"The only logical conclusion to draw from the language of the 1974 amendment, redefining `uninsured motor vehicle' as one on which the liability insurance coverage was less than the damages sustained by the innocent party, is that it was designed to remove the limits of recovery fixed by the 1972 legislation and permit full recovery of damages in appropriate cases. This understanding is reflected in the terms of the endorsement added to plaintiff's contract of insurance by defendant after passage of the 1974 amendment. In substance, where the tortfeasor had liability coverage which was less than the damages suffered by the innocent party, the latter's [uninsured motorist] coverage because [sic] `excess' after his settlement with the tortfeasor's liability carrier. However, if the defendant's stated position in this case is carried to its logical conclusion, i.e., that the UM carrier is entitled to credit for settlement proceeds received by plaintiff, the UM coverage never becomes `excess'. In effect, therefore, the 1974 amendment becomes meaningless and the law reverts to the 1972 amendment under which the UM coverage became the limits of recovery.

*552 (Italics ours.) Thus, the insured could recover up to the UIM policy limits or the amount of his injuries.

The Louisiana Supreme Court also held for the insured when it decided whether an insured could collect under UIM coverage when he settled for less than the limit of the tortfeasor's liability insurance and less than the cost of his injuries. In Niemann v. Travelers Ins. Co., 368 So. 2d 1003 (La. 1979), the insured suffered more than $10,000 in damages but settled with the tortfeasor's insurer for $9,750, less than the $10,000 tortfeasor's policy limit. The court allowed the insured to collect despite the fact that the tortfeasor still had insurance coverage available. The policy of full compensation and the legislative history were persuasive. Other courts have reached similar conclusions. See, e.g., Tholen v. Carney, 555 F.2d 479 (5th Cir.1977) (Alabama law); Rhault v. Tsagarakos, 361 F. Supp. 202 (D. Vt. 1973) (Vermont law); Harthcock v. State Farm Mut. Auto. Ins. Co., 248 So. 2d 456 (Miss. 1971); Raitt v. National Grange Mut. Ins. Co., 111 N.H. 397, 285 A.2d 799 (1971). See generally Annot., Right To Recover Under Uninsured or Underinsured Motorist Insurance for Injuries Attributable to Joint Tortfeasors, One of Whom Is Insured, 24 A.L.R.4th 63, 76-83 (1983).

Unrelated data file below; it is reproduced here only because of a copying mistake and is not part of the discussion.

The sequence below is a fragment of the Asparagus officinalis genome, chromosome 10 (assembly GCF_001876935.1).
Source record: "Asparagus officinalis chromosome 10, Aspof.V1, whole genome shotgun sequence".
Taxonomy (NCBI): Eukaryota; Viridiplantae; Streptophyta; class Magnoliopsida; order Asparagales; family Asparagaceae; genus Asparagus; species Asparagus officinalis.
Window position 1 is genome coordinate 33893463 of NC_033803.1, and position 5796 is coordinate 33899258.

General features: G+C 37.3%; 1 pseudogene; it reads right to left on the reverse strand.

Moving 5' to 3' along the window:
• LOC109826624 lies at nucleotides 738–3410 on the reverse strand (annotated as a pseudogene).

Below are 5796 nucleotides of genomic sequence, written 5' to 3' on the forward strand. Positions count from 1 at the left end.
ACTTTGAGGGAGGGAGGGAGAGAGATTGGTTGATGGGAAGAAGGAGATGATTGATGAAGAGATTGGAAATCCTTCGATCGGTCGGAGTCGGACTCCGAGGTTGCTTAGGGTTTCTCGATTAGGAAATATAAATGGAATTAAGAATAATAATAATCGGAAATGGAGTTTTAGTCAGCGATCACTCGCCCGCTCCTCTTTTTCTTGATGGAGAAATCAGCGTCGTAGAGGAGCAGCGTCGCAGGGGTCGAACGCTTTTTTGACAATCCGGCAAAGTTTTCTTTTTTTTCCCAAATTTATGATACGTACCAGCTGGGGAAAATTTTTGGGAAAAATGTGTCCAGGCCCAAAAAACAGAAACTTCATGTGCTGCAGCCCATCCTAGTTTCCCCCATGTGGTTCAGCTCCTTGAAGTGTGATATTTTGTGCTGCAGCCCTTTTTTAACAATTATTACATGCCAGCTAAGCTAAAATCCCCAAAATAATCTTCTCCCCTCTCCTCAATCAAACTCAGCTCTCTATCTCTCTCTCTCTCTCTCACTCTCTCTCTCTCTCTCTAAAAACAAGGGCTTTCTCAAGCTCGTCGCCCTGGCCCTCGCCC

We reach the same conclusion. The Legislature made a significant language change during the 1980 amendment process. AGO 13 (1981). That change is presumed significant. Bellevue Fire Fighters, 100 Wn.2d at 751. We will not ignore the statute's focus on full compensation for the insured and thereby deny the effect of the amendment process.

The second issue is whether a plaintiff forfeits his right to collect under UIM coverage if he violates the "consent to settle" clause in the policy.